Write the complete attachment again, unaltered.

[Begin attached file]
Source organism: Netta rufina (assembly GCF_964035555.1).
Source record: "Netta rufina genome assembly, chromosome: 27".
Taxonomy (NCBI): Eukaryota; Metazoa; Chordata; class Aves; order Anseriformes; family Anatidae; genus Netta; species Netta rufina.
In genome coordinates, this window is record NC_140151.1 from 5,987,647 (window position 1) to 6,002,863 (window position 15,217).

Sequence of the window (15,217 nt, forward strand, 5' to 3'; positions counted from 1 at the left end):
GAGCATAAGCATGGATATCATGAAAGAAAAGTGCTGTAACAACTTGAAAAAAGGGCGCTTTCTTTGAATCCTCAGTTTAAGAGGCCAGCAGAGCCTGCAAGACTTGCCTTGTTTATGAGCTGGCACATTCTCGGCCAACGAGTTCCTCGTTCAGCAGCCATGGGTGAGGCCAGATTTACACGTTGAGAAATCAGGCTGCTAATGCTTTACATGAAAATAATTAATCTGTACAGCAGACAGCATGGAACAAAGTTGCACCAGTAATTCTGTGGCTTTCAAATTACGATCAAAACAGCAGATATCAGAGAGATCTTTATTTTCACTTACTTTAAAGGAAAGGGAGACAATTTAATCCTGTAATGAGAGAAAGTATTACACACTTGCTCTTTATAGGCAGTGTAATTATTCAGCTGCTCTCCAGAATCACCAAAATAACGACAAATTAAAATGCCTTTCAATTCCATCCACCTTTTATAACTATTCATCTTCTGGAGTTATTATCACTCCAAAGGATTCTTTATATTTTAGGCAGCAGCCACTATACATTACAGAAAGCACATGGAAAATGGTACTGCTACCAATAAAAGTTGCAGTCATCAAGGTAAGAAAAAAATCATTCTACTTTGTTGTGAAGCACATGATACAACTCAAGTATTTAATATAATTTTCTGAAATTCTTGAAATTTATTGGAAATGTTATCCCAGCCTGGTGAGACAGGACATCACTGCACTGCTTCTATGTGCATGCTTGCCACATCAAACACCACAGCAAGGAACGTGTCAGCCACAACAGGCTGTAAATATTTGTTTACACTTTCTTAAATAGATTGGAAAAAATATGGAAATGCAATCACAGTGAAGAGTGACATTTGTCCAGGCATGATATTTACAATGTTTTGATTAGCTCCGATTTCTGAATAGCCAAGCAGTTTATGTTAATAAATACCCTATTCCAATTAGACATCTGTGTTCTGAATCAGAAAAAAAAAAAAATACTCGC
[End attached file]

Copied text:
Source organism: Netta rufina (assembly GCF_964035555.1).
Source record: "Netta rufina genome assembly, chromosome: 27".
Taxonomy (NCBI): Eukaryota; Metazoa; Chordata; class Aves; order Anseriformes; family Anatidae; genus Netta; species Netta rufina.
In genome coordinates, this window is record NC_140151.1 from 5,987,647 (window position 1) to 6,002,863 (window position 15,217).

Sequence of the window (15,217 nt, forward strand, 5' to 3'; positions counted from 1 at the left end):
GAGCATAAGCATGGATATCATGAAAGAAAAGTGCTGTAACAACTTGAAAAAAGGGCGCTTTCTTTGAATCCTCAGTTTAAGAGGCCAGCAGAGCCTGCAAGACTTGCCTTGTTTATGAGCTGGCACATTCTCGGCCAACGAGTTCCTCGTTCAGCAGCCATGGGTGAGGCCAGATTTACACGTTGAGAAATCAGGCTGCTAATGCTTTACATGAAAATAATTAATCTGTACAGCAGACAGCATGGAACAAAGTTGCACCAGTAATTCTGTGGCTTTCAAATTACGATCAAAACAGCAGATATCAGAGAGATCTTTATTTTCACTTACTTTAAAGGAAAGGGAGACAATTTAATCCTGTAATGAGAGAAAGTATTACACACTTGCTCTTTATAGGCAGTGTAATTATTCAGCTGCTCTCCAGAATCACCAAAATAACGACAAATTAAAATGCCTTTCAATTCCATCCACCTTTTATAACTATTCATCTTCTGGAGTTATTATCACTCCAAAGGATTCTTTATATTTTAGGCAGCAGCCACTATACATTACAGAAAGCACATGGAAAATGGTACTGCTACCAATAAAAGTTGCAGTCATCAAGGTAAGAAAAAAATCATTCTACTTTGTTGTGAAGCACATGATACAACTCAAGTATTTAATATAATTTTCTGAAATTCTTGAAATTTATTGGAAATGTTATCCCAGCCTGGTGAGACAGGACATCACTGCACTGCTTCTATGTGCATGCTTGCCACATCAAACACCACAGCAAGGAACGTGTCAGCCACAACAGGCTGTAAATATTTGTTTACACTTTCTTAAATAGATTGGAAAAAATATGGAAATGCAATCACAGTGAAGAGTGACATTTGTCCAGGCATGATATTTACAATGTTTTGATTAGCTCCGATTTCTGAATAGCCAAGCAGTTTATGTTAATAAATACCCTATTCCAATTAGACATCTGTGTTCTGAATCAGAAAAAAAAAAAAATACTCGC